A few weeks ago I was invited to watch a game at Sportsbar in Rogers Arena in Vancouver. It was the inaugural matchup for Vancouver’s newest pro sports team, and tickets to get in were in high demand. In fact, as I walked up to the bar in the middle of that Saturday afternoon, I was greeted by a lineup of fans that snaked around the lobby and well outside the building, nearly every one of them wearing the team’s signature lime green and blue.

The team? The Vancouver Titans of the brand new Overwatch League.

Yep, I was in a bar in the middle of the afternoon to watch people play video games on TV.

What struck me immediately was how much the fans had already embraced their new home team. The energy was electric, everyone was wearing team merch and there was a mix of excitement and anxiety in the room as the Titans got set to take the stage for their first ever game in this new league.

As the games progressed, the energy only intensified – big kills were met with eruptions from the crowd that I can only compare to a Canucks playoff game (remember those?) and when Vancouver came out on top, beating their opponents 4-0, there was a sense of pride in the room; their favourite pastime had entered a significant new chapter.

So what, right? A few kids get together to watch each other play video games and we call it a sport, why does that matter?

It matters because it is the fastest growing form of entertainment, generating nearly half a Billion viewers this year around the world. Yes, the cradle of esports is concentrated in parts of Korea and China, but it has exploded around the globe to the point that nearly half of viewers are now outside of the Asia Pacific region, and over 68 million of them are in North America.

To put that into context: According to CBS, this year’s Super Bowl attracted 103.4 million viewers. The total amount that advertisers spent to inject their messages into the Big Game? $482 Million, according to CNBC.

This is the beauty of the free market. Products and services become wildly popular, which allows them to command a premium because of their popularity, which opens a gap in the marketplace for someone else to come along and offer a competitive product or service. In this case, that’s the attention and positive association that comes along with sporting events. Already, esports has started to pick up some market share. This year they’ll see $189 million in ad revenue and over $1 billion in total cash, but the numbers aren’t apples-to-apples when we hold them up against the Super Bowl. In one case we’re looking at a single game on a single day in just one league featuring two teams. In the other we’re expanding our scope to include an entire category of gaming across the entire world on a variety of platforms. The upside potential for esports is bananas, and brands are just starting to dip their toes in it.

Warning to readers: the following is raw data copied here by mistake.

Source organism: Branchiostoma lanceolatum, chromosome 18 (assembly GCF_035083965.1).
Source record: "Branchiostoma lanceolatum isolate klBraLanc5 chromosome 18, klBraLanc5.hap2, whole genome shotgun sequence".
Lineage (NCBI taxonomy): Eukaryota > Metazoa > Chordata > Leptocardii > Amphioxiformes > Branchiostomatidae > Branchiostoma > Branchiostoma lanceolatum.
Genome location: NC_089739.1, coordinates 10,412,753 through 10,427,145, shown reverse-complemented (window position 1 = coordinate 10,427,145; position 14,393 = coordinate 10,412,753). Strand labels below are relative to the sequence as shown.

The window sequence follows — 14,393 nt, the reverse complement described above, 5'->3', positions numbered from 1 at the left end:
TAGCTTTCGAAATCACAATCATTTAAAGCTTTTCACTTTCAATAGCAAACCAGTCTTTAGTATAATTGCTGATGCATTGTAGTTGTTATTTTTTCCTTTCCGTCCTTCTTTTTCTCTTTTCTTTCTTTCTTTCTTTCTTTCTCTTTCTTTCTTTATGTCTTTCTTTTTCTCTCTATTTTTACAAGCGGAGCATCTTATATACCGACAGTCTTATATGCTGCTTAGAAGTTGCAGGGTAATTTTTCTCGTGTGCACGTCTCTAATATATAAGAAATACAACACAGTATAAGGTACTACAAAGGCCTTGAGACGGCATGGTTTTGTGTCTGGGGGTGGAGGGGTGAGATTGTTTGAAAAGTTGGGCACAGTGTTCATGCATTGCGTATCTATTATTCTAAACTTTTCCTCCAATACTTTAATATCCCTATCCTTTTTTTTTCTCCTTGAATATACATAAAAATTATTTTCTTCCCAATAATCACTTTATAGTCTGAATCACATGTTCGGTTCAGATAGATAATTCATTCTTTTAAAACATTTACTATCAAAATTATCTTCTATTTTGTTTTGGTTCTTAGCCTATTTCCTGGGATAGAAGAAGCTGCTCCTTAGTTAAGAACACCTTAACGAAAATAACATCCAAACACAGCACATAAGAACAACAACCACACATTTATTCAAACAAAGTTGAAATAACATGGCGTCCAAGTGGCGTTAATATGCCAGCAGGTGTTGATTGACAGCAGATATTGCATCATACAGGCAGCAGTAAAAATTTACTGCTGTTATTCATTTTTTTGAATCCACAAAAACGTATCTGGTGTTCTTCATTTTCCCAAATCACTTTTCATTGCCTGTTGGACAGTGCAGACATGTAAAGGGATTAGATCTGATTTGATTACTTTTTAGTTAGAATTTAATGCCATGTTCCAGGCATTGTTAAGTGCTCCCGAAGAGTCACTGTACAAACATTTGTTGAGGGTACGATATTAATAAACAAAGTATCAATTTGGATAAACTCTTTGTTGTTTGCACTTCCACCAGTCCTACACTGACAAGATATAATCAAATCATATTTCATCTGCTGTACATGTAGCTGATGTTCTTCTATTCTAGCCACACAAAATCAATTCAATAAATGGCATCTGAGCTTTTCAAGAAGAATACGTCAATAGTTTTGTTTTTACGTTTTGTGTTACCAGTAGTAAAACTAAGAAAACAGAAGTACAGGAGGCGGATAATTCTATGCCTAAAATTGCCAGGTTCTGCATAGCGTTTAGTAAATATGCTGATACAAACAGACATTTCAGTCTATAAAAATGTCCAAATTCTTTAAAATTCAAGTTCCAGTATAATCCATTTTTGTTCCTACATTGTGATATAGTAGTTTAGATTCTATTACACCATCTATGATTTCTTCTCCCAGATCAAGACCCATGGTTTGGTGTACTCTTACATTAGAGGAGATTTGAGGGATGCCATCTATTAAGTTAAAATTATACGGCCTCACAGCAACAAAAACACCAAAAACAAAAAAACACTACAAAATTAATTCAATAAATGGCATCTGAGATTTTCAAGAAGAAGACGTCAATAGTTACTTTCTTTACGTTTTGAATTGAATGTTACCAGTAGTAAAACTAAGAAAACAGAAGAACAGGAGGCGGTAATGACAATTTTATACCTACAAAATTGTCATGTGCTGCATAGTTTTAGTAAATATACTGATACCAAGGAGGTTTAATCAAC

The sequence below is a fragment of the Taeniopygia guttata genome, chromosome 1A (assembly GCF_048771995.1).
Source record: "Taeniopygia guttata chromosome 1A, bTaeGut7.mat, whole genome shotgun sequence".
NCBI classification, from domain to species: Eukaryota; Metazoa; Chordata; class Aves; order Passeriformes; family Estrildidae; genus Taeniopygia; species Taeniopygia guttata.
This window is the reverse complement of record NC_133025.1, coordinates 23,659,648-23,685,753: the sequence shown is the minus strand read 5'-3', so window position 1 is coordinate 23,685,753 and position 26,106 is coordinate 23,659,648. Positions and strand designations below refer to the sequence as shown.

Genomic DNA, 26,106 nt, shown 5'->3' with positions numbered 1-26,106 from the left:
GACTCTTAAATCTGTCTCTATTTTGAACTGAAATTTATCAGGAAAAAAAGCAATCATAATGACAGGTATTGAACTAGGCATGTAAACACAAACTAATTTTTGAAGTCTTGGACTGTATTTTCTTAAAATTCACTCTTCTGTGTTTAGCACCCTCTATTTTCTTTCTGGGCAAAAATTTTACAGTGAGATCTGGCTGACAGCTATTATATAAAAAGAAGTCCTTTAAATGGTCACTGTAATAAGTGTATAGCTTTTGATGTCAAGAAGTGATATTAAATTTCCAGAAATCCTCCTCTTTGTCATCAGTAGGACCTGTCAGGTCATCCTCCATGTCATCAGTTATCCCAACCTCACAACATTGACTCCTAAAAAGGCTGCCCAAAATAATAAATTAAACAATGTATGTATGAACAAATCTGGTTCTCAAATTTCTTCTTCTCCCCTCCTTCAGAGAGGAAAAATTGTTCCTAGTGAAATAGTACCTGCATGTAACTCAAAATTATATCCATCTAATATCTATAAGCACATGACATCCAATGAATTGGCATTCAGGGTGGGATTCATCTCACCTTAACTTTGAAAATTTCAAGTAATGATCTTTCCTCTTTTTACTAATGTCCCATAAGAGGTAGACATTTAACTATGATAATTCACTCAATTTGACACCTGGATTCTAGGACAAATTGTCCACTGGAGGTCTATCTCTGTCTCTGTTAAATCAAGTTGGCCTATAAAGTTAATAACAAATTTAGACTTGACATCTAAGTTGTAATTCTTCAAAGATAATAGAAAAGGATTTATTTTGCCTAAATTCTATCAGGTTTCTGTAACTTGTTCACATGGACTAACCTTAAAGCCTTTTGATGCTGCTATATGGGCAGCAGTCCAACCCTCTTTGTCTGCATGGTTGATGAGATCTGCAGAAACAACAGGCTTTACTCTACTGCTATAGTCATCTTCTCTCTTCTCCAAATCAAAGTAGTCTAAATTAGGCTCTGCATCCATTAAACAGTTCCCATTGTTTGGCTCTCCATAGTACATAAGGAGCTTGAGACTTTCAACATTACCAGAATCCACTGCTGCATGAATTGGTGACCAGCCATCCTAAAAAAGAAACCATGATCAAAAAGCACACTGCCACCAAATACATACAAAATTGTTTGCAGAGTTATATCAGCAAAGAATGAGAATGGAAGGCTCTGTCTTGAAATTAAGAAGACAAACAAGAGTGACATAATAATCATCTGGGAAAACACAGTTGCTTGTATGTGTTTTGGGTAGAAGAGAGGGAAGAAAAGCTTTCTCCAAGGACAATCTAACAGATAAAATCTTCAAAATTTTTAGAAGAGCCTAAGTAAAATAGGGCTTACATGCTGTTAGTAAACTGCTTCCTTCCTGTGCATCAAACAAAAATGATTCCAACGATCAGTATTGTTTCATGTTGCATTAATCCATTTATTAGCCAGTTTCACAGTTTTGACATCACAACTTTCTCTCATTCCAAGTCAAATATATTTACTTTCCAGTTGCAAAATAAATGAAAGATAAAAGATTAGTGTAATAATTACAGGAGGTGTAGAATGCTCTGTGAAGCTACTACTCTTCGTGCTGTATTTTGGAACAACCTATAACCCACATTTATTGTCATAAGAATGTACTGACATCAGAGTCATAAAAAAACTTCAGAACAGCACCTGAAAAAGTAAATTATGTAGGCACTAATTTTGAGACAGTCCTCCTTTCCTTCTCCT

One thing that struck me when I was watching the Titans destroy their competition on day 1 was how familiar the advertising was. We had huge names like HP and Toyota running interruptive ads, and Monster Energy with product placement. That tells us pretty clearly that the big guys are paying attention, and it also means that there’s a massive opportunity to look at the space with fresh eyes.

While esports does follow a lot of the same traditions as classic sports (team jerseys, period breaks, announcers) that each present opportunities for brands, there’s a whole new set of freedoms that have never existed before. The course, for example, is entirely virtual which means that not only could it be designed or modified for each match, it could be modified for each viewer based on their preferences. The thing that won’t change is the fundamental principle of value creation. When a brand finds a concentration of attention and wants to use those eyeballs to its advantage, the only way to do that effectively and sustainably is by making the experience better than it would have been before. When we jam logos in front of people’s faces without that value creation, the net effect is either apathy (waste of money) or negativity (worse).